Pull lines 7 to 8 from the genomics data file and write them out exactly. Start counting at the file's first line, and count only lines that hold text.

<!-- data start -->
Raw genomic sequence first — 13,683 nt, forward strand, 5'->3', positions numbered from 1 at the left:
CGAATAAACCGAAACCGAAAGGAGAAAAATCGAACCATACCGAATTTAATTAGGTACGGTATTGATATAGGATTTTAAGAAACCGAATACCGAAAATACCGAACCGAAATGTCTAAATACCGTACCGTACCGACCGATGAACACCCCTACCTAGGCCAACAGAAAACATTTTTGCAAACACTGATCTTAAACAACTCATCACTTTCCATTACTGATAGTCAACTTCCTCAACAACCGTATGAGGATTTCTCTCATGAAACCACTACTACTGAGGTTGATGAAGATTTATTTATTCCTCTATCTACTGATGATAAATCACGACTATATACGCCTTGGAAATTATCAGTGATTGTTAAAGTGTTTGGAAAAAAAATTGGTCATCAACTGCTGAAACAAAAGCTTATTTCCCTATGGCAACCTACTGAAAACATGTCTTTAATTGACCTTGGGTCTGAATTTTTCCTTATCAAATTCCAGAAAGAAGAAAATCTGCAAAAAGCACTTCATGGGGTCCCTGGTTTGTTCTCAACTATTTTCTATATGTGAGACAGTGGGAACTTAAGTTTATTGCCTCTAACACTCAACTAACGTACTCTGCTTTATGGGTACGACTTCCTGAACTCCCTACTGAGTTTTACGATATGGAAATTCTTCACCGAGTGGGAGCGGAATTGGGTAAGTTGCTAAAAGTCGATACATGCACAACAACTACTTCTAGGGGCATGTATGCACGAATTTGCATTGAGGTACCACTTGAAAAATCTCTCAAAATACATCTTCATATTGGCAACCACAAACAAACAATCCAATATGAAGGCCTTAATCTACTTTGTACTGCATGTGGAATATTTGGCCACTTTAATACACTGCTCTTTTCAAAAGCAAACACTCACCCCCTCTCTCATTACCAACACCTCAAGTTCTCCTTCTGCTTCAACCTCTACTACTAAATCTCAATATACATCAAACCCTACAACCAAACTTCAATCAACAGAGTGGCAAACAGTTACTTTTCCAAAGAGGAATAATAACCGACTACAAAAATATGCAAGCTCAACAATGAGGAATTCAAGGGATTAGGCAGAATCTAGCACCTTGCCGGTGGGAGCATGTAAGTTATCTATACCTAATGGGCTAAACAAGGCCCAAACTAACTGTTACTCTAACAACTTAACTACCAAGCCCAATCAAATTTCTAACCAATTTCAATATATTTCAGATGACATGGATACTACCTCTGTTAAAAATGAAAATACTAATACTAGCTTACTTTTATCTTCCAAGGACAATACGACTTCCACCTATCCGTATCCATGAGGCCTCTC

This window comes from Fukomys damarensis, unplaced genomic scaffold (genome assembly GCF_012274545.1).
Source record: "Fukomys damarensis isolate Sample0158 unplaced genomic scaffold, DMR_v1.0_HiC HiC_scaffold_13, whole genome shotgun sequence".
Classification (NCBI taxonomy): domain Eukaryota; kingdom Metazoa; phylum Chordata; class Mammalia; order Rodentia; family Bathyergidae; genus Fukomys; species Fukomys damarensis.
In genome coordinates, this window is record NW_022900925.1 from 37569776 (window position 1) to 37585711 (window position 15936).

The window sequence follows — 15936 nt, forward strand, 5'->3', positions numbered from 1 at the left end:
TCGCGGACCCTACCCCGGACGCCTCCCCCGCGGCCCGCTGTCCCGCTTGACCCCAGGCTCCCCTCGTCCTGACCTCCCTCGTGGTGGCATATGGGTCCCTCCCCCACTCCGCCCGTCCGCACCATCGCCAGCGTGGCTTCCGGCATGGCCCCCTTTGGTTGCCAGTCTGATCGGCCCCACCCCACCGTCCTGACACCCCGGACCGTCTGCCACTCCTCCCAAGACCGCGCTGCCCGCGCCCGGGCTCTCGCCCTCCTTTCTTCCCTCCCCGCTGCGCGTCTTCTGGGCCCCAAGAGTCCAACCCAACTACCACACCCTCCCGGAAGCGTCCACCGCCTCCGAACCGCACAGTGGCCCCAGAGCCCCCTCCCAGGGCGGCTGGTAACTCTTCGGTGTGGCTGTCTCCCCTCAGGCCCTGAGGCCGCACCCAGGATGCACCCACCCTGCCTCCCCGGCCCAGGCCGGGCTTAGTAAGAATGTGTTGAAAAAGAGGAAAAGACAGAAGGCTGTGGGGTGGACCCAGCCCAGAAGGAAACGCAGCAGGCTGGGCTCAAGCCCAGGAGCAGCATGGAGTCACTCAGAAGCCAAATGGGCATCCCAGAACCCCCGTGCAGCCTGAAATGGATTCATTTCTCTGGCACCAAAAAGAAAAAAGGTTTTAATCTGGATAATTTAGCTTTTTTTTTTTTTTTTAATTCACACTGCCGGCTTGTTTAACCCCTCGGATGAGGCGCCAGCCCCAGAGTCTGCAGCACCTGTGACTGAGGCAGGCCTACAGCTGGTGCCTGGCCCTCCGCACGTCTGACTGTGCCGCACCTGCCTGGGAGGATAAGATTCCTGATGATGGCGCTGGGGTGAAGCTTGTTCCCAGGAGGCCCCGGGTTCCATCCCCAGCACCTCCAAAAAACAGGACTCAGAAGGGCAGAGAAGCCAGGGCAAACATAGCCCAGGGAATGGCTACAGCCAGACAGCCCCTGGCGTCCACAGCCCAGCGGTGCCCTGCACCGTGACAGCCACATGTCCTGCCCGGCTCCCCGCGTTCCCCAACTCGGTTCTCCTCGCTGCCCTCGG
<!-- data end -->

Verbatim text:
The window sequence follows — 15936 nt, forward strand, 5'->3', positions numbered from 1 at the left end:
TCGCGGACCCTACCCCGGACGCCTCCCCCGCGGCCCGCTGTCCCGCTTGACCCCAGGCTCCCCTCGTCCTGACCTCCCTCGTGGTGGCATATGGGTCCCTCCCCCACTCCGCCCGTCCGCACCATCGCCAGCGTGGCTTCCGGCATGGCCCCCTTTGGTTGCCAGTCTGATCGGCCCCACCCCACCGTCCTGACACCCCGGACCGTCTGCCACTCCTCCCAAGACCGCGCTGCCCGCGCCCGGGCTCTCGCCCTCCTTTCTTCCCTCCCCGCTGCGCGTCTTCTGGGCCCCAAGAGTCCAACCCAACTACCACACCCTCCCGGAAGCGTCCACCGCCTCCGAACCGCACAGTGGCCCCAGAGCCCCCTCCCAGGGCGGCTGGTAACTCTTCGGTGTGGCTGTCTCCCCTCAGGCCCTGAGGCCGCACCCAGGATGCACCCACCCTGCCTCCCCGGCCCAGGCCGGGCTTAGTAAGAATGTGTTGAAAAAGAGGAAAAGACAGAAGGCTGTGGGGTGGACCCAGCCCAGAAGGAAACGCAGCAGGCTGGGCTCAAGCCCAGGAGCAGCATGGAGTCACTCAGAAGCCAAATGGGCATCCCAGAACCCCCGTGCAGCCTGAAATGGATTCATTTCTCTGGCACCAAAAAGAAAAAAGGTTTTAATCTGGATAATTTAGCTTTTTTTTTTTTTTTTAATTCACACTGCCGGCTTGTTTAACCCCTCGGATGAGGCGCCAGCCCCAGAGTCTGCAGCACCTGTGACTGAGGCAGGCCTACAGCTGGTGCCTGGCCCTCCGCACGTCTGACTGTGCCGCACCTGCCTGGGAGGATAAGATTCCTGATGATGGCGCTGGGGTGAAGCTTGTTCCCAGGAGGCCCCGGGTTCCATCCCCAGCACCTCCAAAAAACAGGACTCAGAAGGGCAGAGAAGCCAGGGCAAACATAGCCCAGGGAATGGCTACAGCCAGACAGCCCCTGGCGTCCACAGCCCAGCGGTGCCCTGCACCGTGACAGCCACATGTCCTGCCCGGCTCCCCGCGTTCCCCAACTCGGTTCTCCTCGCTGCCCTCGG